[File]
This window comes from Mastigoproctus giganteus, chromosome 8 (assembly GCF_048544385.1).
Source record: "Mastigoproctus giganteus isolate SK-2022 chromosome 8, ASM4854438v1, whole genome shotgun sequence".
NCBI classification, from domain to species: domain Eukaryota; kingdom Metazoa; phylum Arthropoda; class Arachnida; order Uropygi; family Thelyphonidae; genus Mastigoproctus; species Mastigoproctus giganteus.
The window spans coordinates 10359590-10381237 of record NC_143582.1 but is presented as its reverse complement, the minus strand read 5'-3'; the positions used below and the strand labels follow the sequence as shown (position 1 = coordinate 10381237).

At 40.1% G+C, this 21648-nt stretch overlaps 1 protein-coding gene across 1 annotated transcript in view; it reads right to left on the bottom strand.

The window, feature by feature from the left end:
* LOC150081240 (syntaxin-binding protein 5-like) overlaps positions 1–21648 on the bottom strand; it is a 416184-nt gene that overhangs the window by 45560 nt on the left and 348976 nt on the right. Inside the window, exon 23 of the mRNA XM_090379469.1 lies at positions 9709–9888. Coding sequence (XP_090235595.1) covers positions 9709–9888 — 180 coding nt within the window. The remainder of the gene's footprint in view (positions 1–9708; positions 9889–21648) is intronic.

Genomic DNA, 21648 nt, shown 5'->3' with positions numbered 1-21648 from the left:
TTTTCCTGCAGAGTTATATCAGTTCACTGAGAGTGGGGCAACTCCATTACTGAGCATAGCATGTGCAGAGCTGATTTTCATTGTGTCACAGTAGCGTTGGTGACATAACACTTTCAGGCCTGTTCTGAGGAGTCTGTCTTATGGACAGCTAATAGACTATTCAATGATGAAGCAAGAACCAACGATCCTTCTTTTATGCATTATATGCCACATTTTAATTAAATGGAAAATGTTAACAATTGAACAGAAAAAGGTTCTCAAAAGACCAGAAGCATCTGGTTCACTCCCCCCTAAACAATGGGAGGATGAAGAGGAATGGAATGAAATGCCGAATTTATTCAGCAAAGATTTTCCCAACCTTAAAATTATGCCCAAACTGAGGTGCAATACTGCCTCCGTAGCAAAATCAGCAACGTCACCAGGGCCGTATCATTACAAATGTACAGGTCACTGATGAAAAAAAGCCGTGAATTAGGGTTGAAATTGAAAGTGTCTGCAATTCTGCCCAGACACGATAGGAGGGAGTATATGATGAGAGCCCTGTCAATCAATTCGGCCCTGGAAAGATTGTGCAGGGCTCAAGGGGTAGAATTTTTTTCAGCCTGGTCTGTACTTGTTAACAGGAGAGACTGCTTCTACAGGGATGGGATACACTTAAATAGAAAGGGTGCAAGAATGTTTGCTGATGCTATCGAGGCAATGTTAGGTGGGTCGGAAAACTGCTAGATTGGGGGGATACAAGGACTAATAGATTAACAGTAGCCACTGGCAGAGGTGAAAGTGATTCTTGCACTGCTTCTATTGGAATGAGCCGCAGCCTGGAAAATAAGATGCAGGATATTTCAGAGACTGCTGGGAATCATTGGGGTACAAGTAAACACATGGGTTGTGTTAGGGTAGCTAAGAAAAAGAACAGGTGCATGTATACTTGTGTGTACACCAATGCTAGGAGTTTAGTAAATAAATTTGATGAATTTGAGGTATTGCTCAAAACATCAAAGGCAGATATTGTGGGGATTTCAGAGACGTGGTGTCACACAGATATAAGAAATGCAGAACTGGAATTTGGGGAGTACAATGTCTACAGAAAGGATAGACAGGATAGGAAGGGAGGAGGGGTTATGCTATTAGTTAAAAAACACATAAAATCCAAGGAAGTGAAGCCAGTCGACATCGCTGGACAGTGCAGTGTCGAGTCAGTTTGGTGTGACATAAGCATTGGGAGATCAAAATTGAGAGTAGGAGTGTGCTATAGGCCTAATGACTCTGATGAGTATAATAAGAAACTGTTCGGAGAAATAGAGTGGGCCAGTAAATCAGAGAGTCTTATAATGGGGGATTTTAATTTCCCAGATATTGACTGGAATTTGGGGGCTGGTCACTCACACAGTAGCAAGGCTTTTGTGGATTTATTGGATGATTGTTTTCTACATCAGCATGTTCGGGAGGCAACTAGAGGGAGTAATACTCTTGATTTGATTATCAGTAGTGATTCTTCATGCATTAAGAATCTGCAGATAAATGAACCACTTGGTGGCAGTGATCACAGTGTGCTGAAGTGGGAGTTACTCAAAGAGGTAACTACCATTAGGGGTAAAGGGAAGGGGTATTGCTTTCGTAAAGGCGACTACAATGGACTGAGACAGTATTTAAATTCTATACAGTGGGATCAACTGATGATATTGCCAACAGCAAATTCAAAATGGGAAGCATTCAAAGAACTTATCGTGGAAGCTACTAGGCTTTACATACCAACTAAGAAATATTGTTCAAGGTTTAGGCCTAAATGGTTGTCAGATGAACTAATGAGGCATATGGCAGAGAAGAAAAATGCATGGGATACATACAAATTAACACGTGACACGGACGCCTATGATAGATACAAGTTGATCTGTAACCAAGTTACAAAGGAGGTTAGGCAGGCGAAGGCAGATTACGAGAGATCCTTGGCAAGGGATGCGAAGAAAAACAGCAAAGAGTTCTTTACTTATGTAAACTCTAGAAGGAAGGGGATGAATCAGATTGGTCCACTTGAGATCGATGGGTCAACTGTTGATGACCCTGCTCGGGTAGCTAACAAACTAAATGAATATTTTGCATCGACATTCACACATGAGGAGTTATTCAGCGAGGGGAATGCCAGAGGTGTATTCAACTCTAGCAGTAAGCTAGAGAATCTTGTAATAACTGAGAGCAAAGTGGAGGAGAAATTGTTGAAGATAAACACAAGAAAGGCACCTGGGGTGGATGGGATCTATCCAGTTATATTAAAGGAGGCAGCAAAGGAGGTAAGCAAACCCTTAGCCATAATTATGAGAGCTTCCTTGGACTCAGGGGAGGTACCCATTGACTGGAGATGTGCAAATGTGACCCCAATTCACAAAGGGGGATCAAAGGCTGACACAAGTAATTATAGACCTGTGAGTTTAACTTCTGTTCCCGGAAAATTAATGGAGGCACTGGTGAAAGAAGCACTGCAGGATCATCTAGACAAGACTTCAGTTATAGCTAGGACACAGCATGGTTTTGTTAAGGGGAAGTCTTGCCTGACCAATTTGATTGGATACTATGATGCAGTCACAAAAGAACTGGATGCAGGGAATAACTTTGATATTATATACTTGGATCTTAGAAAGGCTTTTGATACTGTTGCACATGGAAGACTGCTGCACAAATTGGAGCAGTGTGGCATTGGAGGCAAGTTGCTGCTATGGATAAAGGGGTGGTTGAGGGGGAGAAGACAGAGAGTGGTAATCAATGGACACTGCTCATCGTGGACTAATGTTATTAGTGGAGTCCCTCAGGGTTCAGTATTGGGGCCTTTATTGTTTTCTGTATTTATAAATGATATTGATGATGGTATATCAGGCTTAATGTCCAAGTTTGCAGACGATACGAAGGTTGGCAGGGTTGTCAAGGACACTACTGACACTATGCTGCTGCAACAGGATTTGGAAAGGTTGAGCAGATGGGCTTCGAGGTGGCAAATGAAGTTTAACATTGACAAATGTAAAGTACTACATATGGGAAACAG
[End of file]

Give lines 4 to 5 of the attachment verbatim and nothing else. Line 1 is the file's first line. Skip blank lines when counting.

The window spans coordinates 10359590-10381237 of record NC_143582.1 but is presented as its reverse complement, the minus strand read 5'-3'; the positions used below and the strand labels follow the sequence as shown (position 1 = coordinate 10381237).

At 40.1% G+C, this 21648-nt stretch overlaps 1 protein-coding gene across 1 annotated transcript in view; it reads right to left on the bottom strand.